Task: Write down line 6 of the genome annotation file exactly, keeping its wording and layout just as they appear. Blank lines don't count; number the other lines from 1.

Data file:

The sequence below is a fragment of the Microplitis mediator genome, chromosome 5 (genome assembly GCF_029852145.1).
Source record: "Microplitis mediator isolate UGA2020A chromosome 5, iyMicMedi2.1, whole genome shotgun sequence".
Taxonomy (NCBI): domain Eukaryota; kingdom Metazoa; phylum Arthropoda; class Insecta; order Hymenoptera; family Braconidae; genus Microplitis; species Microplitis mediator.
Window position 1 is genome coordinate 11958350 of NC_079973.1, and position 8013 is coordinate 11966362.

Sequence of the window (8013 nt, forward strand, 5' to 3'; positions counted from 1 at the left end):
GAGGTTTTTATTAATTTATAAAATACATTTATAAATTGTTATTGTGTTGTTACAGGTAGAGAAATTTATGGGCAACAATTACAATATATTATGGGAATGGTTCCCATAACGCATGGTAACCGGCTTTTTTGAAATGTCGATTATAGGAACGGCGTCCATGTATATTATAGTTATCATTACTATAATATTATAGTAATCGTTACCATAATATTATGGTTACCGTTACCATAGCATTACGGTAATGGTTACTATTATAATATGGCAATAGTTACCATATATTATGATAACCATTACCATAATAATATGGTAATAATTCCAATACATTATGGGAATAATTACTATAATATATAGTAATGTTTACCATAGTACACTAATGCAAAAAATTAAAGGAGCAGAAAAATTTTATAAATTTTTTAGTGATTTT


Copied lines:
GAGGTTTTTATTAATTTATAAAATACATTTATAAATTGTTATTGTGTTGTTACAGGTAGAGAAATTTATGGGCAACAATTACAATATATTATGGGAATGGTTCCCATAACGCATGGTAACCGGCTTTTTTGAAATGTCGATTATAGGAACGGCGTCCATGTATATTATAGTTATCATTACTATAATATTATAGTAATCGTTACCATAATATTATGGTTACCGTTACCATAGCATTACGGTAATGGTTACTATTATAATATGGCAATAGTTACCATATATTATGATAACCATTACCATAATAATATGGTAATAATTCCAATACATTATGGGAATAATTACTATAATATATAGTAATGTTTACCATAGTACACTAATGCAAAAAATTAAAGGAGCAGAAAAATTTTATAAATTTTTTAGTGATTTT